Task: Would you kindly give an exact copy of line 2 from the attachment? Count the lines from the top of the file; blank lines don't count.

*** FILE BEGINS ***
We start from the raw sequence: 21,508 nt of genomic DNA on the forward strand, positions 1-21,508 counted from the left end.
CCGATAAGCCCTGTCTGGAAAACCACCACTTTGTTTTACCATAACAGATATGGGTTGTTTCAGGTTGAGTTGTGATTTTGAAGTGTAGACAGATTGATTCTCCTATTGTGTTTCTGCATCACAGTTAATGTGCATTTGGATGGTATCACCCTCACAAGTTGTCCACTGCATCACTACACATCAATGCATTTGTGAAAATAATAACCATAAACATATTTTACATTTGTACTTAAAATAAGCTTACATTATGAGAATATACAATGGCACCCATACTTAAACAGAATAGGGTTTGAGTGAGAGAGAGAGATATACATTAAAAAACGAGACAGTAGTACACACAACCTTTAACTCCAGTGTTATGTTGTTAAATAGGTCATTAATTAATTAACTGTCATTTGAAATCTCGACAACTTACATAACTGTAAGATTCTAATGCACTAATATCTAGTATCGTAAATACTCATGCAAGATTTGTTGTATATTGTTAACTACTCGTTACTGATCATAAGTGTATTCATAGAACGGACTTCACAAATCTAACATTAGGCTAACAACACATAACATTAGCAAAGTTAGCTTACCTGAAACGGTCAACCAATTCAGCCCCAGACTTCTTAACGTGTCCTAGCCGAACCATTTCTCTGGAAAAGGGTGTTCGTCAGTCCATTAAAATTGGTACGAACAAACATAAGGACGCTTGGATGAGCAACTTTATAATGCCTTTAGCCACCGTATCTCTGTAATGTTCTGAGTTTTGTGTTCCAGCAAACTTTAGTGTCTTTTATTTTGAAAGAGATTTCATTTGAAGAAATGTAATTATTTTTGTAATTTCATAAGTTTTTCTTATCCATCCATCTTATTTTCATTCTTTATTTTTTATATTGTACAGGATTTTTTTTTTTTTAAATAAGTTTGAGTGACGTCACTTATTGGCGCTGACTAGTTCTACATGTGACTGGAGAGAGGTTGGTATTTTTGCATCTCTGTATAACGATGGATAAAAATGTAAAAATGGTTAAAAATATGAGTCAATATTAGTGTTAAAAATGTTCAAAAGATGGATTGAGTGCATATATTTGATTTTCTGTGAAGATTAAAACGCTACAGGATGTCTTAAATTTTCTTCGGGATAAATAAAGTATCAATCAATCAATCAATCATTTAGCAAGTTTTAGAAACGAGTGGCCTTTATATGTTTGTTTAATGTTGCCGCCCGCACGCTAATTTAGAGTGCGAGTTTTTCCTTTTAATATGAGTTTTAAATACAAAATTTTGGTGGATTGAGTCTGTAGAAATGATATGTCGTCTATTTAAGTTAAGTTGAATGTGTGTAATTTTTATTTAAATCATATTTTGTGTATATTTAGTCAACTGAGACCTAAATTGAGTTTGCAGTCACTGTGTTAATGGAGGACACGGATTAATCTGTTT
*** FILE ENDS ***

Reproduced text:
CCGATAAGCCCTGTCTGGAAAACCACCACTTTGTTTTACCATAACAGATATGGGTTGTTTCAGGTTGAGTTGTGATTTTGAAGTGTAGACAGATTGATTCTCCTATTGTGTTTCTGCATCACAGTTAATGTGCATTTGGATGGTATCACCCTCACAAGTTGTCCACTGCATCACTACACATCAATGCATTTGTGAAAATAATAACCATAAACATATTTTACATTTGTACTTAAAATAAGCTTACATTATGAGAATATACAATGGCACCCATACTTAAACAGAATAGGGTTTGAGTGAGAGAGAGAGATATACATTAAAAAACGAGACAGTAGTACACACAACCTTTAACTCCAGTGTTATGTTGTTAAATAGGTCATTAATTAATTAACTGTCATTTGAAATCTCGACAACTTACATAACTGTAAGATTCTAATGCACTAATATCTAGTATCGTAAATACTCATGCAAGATTTGTTGTATATTGTTAACTACTCGTTACTGATCATAAGTGTATTCATAGAACGGACTTCACAAATCTAACATTAGGCTAACAACACATAACATTAGCAAAGTTAGCTTACCTGAAACGGTCAACCAATTCAGCCCCAGACTTCTTAACGTGTCCTAGCCGAACCATTTCTCTGGAAAAGGGTGTTCGTCAGTCCATTAAAATTGGTACGAACAAACATAAGGACGCTTGGATGAGCAACTTTATAATGCCTTTAGCCACCGTATCTCTGTAATGTTCTGAGTTTTGTGTTCCAGCAAACTTTAGTGTCTTTTATTTTGAAAGAGATTTCATTTGAAGAAATGTAATTATTTTTGTAATTTCATAAGTTTTTCTTATCCATCCATCTTATTTTCATTCTTTATTTTTTATATTGTACAGGATTTTTTTTTTTTTAAATAAGTTTGAGTGACGTCACTTATTGGCGCTGACTAGTTCTACATGTGACTGGAGAGAGGTTGGTATTTTTGCATCTCTGTATAACGATGGATAAAAATGTAAAAATGGTTAAAAATATGAGTCAATATTAGTGTTAAAAATGTTCAAAAGATGGATTGAGTGCATATATTTGATTTTCTGTGAAGATTAAAACGCTACAGGATGTCTTAAATTTTCTTCGGGATAAATAAAGTATCAATCAATCAATCAATCATTTAGCAAGTTTTAGAAACGAGTGGCCTTTATATGTTTGTTTAATGTTGCCGCCCGCACGCTAATTTAGAGTGCGAGTTTTTCCTTTTAATATGAGTTTTAAATACAAAATTTTGGTGGATTGAGTCTGTAGAAATGATATGTCGTCTATTTAAGTTAAGTTGAATGTGTGTAATTTTTATTTAAATCATATTTTGTGTATATTTAGTCAACTGAGACCTAAATTGAGTTTGCAGTCACTGTGTTAATGGAGGACACGGATTAATCTGTTT